The most burglaries happen during the summer months when homeowners take vacations and leave their properties unattended. The holiday shopping season in late November and December is another spike when burglars hope to steal gifts and valuables purchased for the holidays.

How do burglars choose a house to target?

For a burglar, not all homes are created equal. They selectively seek out houses where they can get in and out quickly and undetected. Here are some factors criminals look for when deciding which house to break into:

Occupancy cues

Burglars scope out neighborhoods and look for signals a house is empty. Some telltale signs include:

  • Piled up mail and newspapers
  • Yard overdue for mowing
  • No cars in the driveway
  • Lights off after dark for multiple nights
  • Closed blinds/curtains at all times
  • No activity coming from the house

Before breaking in, burglars may knock on the front door to check if anyone is home. Houses that clearly look unoccupied are ideal targets.


Burglars tend to prefer homes set back from the street with fewer neighbors nearby. Homes with fencing or vegetation blocking views give them added privacy to enter and exit unnoticed. Corner lots, cul-de-sacs and houses at the end of streets surrounded by empty lots offer prime seclusion.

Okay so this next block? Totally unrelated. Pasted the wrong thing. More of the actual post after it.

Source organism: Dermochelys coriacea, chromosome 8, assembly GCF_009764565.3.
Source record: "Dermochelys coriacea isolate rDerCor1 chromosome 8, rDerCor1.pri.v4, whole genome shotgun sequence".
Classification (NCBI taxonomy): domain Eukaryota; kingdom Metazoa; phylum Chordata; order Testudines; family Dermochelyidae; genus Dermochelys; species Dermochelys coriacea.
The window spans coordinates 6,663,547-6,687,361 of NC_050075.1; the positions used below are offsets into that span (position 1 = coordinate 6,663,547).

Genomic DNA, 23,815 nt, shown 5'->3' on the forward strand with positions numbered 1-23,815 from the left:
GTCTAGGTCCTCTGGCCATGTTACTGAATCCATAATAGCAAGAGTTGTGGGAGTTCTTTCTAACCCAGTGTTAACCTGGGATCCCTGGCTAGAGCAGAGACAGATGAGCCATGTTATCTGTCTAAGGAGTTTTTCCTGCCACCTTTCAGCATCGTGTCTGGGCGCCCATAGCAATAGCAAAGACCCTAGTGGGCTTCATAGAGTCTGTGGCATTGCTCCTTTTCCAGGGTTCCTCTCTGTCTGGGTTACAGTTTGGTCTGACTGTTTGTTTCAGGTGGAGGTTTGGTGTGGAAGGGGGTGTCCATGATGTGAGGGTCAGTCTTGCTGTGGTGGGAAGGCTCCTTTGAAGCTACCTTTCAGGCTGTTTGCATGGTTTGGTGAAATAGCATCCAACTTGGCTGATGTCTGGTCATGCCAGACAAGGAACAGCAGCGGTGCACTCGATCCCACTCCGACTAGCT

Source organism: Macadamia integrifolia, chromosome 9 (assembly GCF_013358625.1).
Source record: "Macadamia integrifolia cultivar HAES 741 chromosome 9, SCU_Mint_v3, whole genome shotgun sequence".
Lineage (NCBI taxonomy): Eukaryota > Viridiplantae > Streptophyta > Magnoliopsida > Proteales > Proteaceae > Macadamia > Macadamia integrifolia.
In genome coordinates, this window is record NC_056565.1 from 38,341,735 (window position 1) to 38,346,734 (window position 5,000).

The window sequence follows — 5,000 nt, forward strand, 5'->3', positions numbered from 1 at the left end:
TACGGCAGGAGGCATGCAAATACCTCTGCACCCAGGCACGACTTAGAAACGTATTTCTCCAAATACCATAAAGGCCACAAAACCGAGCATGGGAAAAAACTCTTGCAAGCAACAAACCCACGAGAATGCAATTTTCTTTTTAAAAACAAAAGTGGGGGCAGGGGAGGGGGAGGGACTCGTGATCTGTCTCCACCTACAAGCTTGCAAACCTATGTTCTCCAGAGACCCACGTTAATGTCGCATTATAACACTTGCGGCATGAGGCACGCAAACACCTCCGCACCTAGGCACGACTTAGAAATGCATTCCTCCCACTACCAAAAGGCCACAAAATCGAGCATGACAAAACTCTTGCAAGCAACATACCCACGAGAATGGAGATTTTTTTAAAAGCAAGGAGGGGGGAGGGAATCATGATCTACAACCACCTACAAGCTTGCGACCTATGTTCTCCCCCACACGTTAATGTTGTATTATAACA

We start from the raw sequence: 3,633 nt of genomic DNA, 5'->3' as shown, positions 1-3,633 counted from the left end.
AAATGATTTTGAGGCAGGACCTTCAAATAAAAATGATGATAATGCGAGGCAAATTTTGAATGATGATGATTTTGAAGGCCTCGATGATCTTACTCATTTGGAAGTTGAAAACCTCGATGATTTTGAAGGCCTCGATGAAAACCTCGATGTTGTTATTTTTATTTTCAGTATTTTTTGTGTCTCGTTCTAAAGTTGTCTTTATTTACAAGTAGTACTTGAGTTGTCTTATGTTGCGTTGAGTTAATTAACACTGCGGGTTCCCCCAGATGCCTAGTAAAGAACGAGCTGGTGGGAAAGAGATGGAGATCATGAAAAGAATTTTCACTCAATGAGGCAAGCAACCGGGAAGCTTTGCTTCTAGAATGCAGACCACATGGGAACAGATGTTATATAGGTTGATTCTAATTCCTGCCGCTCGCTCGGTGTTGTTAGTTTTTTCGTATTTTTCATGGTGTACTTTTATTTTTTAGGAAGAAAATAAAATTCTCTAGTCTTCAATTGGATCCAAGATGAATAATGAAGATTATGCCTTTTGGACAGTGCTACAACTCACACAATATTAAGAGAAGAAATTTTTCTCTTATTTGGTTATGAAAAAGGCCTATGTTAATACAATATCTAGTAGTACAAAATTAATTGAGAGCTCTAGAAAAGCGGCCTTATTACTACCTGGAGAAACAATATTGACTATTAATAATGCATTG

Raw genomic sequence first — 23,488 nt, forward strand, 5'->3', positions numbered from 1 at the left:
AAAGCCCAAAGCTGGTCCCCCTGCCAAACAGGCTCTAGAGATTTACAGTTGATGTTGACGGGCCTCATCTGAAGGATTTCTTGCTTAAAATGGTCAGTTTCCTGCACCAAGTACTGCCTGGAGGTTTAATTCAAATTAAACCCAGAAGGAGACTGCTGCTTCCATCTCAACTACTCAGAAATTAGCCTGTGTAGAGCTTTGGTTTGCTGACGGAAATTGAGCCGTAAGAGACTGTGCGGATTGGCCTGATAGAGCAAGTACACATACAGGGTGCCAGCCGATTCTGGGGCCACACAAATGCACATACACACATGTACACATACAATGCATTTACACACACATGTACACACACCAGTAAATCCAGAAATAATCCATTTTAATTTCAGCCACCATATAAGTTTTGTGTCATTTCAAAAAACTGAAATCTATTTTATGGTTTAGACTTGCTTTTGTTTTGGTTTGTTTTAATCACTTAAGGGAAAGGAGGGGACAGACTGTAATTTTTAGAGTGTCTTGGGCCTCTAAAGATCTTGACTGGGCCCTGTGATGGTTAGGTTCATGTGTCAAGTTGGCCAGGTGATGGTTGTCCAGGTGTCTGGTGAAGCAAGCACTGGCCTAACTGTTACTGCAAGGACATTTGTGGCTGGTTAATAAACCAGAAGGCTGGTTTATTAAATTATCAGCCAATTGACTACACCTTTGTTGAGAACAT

Ease of entry

Burglars look for unlocked doors and windows that provide easy access. Flimsy door and window locks can often be forced open quickly and quietly. Homes with ladders, crates or trees near second-story windows offer burglars an easy climbing path inside.

Valuables in plain sight

A house filled with visible high-end electronics, expensive furnishings and artwork signals valuables worth stealing. Burglars may peer through front windows to peruse visible possessions and determine worthwhile targets.

No alarm system

Homes without a visible security system or alarm company yard sign tend to be more desirable targets. With no visible alarm system, burglars do not have to worry about triggering sirens and attracting attention.

Geographic location

Certain neighborhoods and regions see higher rates of burglaries. Urban areas tend to have more burglaries than rural areas. Within cities, burglars target areas with older homes often lacking modern security measures.

How do burglars break into homes?

Gaining entry into a home is a burglar’s top priority. Here are the most common entry methods criminals use: